And for completeness sake: for a short period in the Uniface 9 lifetime we used the term Uniface Application Platform Suite, or APSThe APS is the workbench that integrates Uniface application development with the BPM product Uniface Flow. Note that as of Uniface 9.7, Uniface Flow is no longer delivered.

Summary
Uniface IDE vs IDF
Uniface IDE vs IDF

Confused? Naah, not anymore, I hope ….

 

Push Button Development

 

We accept that touch interfaces are already a part of the application user experience.  We like using them most of the time, and so we might be considering whether to design them into our own application development projects.  Perhaps there is a logical and intuitive reason that begs for a touch interface, or you might want to indulge your creative side to add some new functionality to your application.  Did you ever think that an application development tool vendor might find themselves in this situation?  Can a touch interface help make a better IDE?

My son used to use a Windows 7 Phone, and last year he showed me a new app he was playing with.  He has complained before that Windows Store didn’t have enough apps , and so I shouldn’t have been surprised that he was desperate enough to try an application development tool app, i.e. develop other apps to run on his phone.  But what surprised me was that the tool used a touch interface to create programs.  Sure, it was a brand new language, but you never had to actually learn it because you just pushed buttons to select commands, use variables and build statements.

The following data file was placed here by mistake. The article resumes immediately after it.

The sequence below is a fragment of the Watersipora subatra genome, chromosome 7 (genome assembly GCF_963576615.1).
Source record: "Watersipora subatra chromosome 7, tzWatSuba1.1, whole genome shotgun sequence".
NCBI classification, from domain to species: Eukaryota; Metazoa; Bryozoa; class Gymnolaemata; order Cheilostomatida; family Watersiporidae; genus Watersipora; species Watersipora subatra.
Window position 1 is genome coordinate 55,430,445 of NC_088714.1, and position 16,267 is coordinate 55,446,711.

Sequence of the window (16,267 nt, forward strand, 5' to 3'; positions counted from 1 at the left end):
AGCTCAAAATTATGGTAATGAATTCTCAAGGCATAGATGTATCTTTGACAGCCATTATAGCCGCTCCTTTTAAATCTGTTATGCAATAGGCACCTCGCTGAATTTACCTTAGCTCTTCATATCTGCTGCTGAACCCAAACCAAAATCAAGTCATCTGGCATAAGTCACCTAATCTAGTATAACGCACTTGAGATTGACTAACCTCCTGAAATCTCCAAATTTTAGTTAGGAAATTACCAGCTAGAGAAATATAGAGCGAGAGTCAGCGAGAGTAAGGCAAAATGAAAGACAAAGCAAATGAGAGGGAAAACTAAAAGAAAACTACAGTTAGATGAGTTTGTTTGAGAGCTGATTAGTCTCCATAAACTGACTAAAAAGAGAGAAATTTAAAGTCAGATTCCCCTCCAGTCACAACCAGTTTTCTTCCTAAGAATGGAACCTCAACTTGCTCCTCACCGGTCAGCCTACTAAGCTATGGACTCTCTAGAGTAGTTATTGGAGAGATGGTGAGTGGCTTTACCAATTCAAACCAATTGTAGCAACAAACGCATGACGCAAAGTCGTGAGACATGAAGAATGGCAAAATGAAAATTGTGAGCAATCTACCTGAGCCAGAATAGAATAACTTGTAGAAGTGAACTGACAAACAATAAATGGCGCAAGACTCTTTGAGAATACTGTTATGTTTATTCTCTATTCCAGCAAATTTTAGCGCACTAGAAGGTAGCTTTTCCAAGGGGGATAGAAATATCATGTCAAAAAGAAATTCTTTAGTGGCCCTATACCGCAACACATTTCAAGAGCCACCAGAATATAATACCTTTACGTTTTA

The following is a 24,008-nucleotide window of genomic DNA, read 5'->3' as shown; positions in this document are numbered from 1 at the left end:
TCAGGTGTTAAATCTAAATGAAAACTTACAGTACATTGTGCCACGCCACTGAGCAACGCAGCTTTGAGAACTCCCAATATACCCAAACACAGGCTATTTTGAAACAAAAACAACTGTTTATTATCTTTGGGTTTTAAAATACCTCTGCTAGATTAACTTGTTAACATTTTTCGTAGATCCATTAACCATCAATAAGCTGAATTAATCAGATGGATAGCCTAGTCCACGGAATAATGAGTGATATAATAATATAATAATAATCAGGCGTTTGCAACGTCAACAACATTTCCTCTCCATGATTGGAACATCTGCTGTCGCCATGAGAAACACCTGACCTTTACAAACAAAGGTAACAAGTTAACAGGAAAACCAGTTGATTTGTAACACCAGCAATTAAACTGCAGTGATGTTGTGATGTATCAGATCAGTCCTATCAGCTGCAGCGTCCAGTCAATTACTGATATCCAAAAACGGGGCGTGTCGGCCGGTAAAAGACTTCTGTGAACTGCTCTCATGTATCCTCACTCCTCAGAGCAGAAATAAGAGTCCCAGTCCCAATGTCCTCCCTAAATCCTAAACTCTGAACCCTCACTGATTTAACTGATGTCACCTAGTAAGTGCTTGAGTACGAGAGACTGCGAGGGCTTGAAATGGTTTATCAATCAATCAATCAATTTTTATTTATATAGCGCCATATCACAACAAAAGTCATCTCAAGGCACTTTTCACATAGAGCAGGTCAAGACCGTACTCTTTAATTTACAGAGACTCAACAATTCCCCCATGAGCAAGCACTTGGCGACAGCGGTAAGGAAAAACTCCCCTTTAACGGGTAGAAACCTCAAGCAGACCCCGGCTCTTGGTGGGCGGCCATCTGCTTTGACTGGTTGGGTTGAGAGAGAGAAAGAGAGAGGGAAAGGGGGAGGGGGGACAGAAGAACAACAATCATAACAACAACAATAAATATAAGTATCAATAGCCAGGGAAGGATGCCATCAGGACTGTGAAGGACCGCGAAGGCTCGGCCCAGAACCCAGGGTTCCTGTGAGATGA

If you haven’t come across this yourself, I’m talking about TouchDevelop, which is a Microsoft Research project.  Have a look at  https://www.touchdevelop.com/ .  Being Microsoft, this IDE comes as a native Windows Phone app, or a Web App that runs on other platform’s web browsers.  The language is the same for both, but capabilities vary a little bit.  It is still a research project, using an active user community to ”test the waters” on its viability.  To get the gist of actually developing by touch gestures, you should look at the videos.  Writing about it here just doesn’t cut it.

I don’t intend to review this IDE, or the development language, I just think it’s cool that people are researching this.  Indeed a part of the strategy is to encourage Universities, and even a few high schools, to use TouchDevelop in their courses.  Microsoft will also loan out some Windows Phones for student use.  I imagine that a simpler language will allow faster learning of basic programming concepts, as well as introducing students to mobile computing principles.

One consequence of using of TouchDevelop is that it really encourages development on all kinds of mobile devices, from iPhone to Surface Pro.  If you save the programs, or scripts, on the cloud, then the development really is portable and mobile.

Focusing a little more on Microsoft; just what is their future development strategy?  TouchDevelop can provide apps for upload and distribution via the Windows Store, just like C# plus XAML apps developed in Visual Studio.  A year or so ago I read that HTML5 plus JavaScript was the future direction for the Windows 8 platform across all device types.  Is Microsoft getting nervous about an open standard that might marginalize their Windows uniqueness?  Is TouchDevelop actually road testing a new Microsoft specific language?  There is more new technology under the covers of TouchDevelop.  The Web App for TouchDevelop was developed with TypeScript, but a discussion on that technology is beyond today’s blog topic.